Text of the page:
Senior author and Mayo Clinic rheumatologist and epidemiologist, Sherine Gabriel, MD, commented, "Our previous research showed that rheumatoid arthritis patients have a higher risk of early death than others and that these deaths are mostly due to cardiovascular disease. We suspect that systemic inflammation promotes this risk. Our findings support this hypothesis."
March 4, 2005
Higher vitamin E levels mean lower prostate cancer risk
In a Brief Communication published in the March 2 2005 issue of the Journal of the National Cancer Institute, researchers from the National Cancer Institute and the National Public Health Institute in Helsinki, Finland found a correlation bewtween high serum tocopherols and a lower risk of developing prostate cancer. Alpha and gamma-tocopherol are two forms of vitamin E, alpha-tocopherol being the form most found in blood plasma and gamma-tocopherol being the form that occurs most in foods.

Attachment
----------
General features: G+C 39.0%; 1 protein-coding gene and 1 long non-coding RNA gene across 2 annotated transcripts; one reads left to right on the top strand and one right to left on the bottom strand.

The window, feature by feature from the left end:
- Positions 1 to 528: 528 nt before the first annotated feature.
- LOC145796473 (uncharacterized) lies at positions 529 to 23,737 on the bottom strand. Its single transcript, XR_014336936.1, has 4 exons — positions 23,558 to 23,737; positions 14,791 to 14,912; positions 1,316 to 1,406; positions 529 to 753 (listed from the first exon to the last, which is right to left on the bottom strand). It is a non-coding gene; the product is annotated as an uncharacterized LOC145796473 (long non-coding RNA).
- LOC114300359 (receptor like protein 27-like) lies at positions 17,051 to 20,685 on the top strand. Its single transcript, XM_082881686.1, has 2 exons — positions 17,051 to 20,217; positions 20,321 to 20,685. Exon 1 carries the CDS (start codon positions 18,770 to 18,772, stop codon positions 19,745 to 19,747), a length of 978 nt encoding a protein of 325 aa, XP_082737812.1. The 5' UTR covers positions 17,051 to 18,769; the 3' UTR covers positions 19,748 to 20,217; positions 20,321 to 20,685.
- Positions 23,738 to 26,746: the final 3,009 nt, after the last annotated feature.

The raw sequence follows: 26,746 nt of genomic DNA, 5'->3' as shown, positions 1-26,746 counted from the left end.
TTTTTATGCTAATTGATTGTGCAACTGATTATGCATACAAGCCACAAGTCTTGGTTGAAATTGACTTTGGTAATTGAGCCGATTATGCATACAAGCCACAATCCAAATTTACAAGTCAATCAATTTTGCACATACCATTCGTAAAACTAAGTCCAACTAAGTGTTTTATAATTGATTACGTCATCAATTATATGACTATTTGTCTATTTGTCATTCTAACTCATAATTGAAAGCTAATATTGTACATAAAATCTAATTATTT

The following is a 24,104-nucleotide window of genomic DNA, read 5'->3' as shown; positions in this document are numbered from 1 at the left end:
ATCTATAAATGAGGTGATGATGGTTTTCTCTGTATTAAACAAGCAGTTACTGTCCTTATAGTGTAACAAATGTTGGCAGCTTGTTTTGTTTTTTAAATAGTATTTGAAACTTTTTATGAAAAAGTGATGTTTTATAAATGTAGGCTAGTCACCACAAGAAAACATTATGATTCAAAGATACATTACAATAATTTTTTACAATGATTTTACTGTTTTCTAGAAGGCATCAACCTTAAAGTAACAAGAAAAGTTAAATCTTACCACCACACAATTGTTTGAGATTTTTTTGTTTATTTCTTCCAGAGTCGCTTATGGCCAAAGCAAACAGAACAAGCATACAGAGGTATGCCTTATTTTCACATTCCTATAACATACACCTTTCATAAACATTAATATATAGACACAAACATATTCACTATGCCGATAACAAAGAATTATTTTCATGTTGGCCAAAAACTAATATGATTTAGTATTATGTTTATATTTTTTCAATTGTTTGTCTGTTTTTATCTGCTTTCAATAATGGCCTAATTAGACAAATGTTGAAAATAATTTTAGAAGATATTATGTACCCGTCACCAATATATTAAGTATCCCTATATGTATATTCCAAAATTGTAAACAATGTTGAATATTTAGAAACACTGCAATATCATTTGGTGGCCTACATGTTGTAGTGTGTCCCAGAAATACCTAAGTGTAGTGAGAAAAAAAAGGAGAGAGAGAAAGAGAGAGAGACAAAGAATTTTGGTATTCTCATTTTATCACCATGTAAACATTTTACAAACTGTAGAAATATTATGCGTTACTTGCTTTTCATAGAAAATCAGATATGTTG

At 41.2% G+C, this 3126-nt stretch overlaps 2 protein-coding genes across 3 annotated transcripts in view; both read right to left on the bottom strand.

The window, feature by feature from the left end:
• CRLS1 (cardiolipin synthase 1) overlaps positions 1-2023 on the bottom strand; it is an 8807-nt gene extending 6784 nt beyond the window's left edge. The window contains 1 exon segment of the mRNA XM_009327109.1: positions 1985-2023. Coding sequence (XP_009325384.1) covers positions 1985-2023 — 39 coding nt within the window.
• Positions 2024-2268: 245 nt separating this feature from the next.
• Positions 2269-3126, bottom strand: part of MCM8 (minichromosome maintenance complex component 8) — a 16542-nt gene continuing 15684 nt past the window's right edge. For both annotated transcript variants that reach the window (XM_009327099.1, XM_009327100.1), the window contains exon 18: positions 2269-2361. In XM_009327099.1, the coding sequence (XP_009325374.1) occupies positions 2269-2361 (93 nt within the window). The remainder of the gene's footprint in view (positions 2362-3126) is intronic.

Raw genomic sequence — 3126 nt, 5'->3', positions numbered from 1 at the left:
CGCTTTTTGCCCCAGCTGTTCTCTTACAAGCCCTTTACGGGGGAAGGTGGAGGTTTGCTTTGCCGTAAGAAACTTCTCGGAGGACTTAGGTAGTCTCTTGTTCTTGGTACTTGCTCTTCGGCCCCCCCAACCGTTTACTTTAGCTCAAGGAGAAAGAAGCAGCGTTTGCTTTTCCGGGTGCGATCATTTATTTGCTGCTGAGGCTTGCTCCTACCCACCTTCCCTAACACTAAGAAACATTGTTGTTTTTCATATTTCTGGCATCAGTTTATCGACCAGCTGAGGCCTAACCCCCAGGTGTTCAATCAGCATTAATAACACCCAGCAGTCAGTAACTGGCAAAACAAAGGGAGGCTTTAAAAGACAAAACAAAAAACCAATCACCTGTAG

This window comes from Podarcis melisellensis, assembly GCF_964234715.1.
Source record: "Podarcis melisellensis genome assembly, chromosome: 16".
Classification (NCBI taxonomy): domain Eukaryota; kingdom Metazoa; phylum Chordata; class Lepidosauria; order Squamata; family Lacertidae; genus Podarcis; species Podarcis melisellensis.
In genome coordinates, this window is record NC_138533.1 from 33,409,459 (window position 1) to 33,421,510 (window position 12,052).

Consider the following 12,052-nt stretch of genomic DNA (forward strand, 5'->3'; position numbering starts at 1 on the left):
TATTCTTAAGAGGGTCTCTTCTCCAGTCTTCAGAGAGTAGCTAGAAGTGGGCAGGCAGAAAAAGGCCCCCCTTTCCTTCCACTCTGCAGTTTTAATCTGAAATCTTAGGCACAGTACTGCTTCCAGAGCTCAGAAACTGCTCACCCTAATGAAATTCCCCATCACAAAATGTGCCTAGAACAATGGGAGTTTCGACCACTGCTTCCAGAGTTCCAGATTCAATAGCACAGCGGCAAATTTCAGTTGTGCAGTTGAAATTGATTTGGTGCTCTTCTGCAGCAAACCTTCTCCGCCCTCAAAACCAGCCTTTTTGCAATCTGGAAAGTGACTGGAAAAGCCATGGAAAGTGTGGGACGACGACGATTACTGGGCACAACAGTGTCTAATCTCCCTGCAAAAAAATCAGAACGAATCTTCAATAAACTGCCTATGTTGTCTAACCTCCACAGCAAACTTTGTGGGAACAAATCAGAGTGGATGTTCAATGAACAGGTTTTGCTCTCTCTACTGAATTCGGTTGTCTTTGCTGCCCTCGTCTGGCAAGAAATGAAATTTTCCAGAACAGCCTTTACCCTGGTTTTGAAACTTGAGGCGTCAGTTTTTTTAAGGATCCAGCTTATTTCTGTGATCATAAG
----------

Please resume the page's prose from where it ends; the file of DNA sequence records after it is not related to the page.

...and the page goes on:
The National Cancer Institute's Demetrius Albanes, MD, and colleagues analyzed data from the Alpha-Tocopherol, Beta-Carotene Cancer Prevention (ATBC) Study, which found an association between supplementation with vitamin E and lower risk of prostate cancer among 29,1333 men. For the current study, the researchers selected 100 participants who had developed prostate cancer during the ATBC study follow-up, and matched them with 200 subjects who did not have the disease. Blood samples analyzed upon enrollment provided information on serum alpha and gamma-tocopherol concentrations.
The team discovered that men who had the highest concentrations of alpha and gamma-tocopherol at the beginning of the study experienced a reduced risk of prostate cancer compared to men with the lowest circulating levels. Men whose levels of alpha-tocopherol with in the top one-third of participants had a 51 percent lower risk of developing prostate cancer than those whose levels were in the lowest third. Gamma-tocopherol appeared to be similarly protective, with a 43 percent lower risk experienced by those whose levels were in the top third compared to the lowest third.